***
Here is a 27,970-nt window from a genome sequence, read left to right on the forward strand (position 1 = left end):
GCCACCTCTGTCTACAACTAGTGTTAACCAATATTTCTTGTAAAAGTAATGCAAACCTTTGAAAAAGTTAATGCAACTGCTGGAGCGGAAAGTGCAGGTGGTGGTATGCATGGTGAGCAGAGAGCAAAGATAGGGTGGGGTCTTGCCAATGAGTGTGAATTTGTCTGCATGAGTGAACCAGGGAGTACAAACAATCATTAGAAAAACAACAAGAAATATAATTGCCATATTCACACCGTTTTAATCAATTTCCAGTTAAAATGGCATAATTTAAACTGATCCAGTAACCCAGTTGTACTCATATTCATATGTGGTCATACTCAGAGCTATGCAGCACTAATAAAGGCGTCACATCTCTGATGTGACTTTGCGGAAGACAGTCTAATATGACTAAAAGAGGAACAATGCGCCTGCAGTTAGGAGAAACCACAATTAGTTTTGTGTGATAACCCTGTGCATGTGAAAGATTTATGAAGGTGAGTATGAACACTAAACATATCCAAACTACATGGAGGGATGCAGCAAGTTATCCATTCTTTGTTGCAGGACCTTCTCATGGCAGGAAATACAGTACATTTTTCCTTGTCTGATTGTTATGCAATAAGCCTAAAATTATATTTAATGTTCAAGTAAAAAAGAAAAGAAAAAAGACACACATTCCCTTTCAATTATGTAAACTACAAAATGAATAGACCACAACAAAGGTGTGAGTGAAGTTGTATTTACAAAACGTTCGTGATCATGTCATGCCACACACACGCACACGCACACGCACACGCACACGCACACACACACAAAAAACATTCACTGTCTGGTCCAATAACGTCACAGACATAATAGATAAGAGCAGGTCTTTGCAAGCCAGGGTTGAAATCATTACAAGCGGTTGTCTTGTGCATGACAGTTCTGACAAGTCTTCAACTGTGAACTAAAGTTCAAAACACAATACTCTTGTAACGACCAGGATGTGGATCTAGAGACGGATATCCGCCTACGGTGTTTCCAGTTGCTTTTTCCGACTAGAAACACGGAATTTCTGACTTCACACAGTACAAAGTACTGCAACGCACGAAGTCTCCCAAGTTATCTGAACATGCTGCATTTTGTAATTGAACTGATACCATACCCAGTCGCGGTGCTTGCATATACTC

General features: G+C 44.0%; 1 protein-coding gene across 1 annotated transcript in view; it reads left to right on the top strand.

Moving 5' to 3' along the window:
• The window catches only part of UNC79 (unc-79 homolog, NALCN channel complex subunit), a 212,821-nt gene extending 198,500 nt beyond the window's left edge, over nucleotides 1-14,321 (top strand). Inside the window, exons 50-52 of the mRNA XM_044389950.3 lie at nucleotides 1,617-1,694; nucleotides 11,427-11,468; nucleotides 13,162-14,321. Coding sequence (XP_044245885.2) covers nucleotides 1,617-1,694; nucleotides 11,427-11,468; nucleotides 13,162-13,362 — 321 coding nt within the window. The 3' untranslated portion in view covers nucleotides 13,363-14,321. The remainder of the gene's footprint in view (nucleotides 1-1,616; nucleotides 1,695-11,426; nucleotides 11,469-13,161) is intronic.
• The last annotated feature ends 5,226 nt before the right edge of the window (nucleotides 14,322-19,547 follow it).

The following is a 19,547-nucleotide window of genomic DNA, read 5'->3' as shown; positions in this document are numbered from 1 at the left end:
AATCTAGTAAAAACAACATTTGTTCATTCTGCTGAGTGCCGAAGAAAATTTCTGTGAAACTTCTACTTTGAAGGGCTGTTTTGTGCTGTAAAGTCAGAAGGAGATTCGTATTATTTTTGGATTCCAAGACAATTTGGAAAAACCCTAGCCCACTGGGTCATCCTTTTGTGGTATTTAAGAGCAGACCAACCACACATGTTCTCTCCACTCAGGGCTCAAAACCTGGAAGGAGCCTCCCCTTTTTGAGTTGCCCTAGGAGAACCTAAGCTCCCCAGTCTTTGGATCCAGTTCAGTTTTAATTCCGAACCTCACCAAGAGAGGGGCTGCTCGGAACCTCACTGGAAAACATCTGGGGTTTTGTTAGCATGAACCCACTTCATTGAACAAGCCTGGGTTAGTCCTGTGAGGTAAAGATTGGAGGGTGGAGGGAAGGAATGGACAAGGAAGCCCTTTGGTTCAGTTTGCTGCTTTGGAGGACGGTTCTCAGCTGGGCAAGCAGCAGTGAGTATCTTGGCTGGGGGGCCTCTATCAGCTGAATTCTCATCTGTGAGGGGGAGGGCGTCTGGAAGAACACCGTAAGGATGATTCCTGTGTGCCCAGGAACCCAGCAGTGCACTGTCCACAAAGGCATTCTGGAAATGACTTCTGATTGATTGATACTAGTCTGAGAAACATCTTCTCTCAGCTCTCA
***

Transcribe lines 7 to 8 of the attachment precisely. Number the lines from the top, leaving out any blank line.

The following is a 19,547-nucleotide window of genomic DNA, read 5'->3' as shown; positions in this document are numbered from 1 at the left end:
AATCTAGTAAAAACAACATTTGTTCATTCTGCTGAGTGCCGAAGAAAATTTCTGTGAAACTTCTACTTTGAAGGGCTGTTTTGTGCTGTAAAGTCAGAAGGAGATTCGTATTATTTTTGGATTCCAAGACAATTTGGAAAAACCCTAGCCCACTGGGTCATCCTTTTGTGGTATTTAAGAGCAGACCAACCACACATGTTCTCTCCACTCAGGGCTCAAAACCTGGAAGGAGCCTCCCCTTTTTGAGTTGCCCTAGGAGAACCTAAGCTCCCCAGTCTTTGGATCCAGTTCAGTTTTAATTCCGAACCTCACCAAGAGAGGGGCTGCTCGGAACCTCACTGGAAAACATCTGGGGTTTTGTTAGCATGAACCCACTTCATTGAACAAGCCTGGGTTAGTCCTGTGAGGTAAAGATTGGAGGGTGGAGGGAAGGAATGGACAAGGAAGCCCTTTGGTTCAGTTTGCTGCTTTGGAGGACGGTTCTCAGCTGGGCAAGCAGCAGTGAGTATCTTGGCTGGGGGGCCTCTATCAGCTGAATTCTCATCTGTGAGGGGGAGGGCGTCTGGAAGAACACCGTAAGGATGATTCCTGTGTGCCCAGGAACCCAGCAGTGCACTGTCCACAAAGGCATTCTGGAAATGACTTCTGATTGATTGATACTAGTCTGAGAAACATCTTCTCTCAGCTCTCA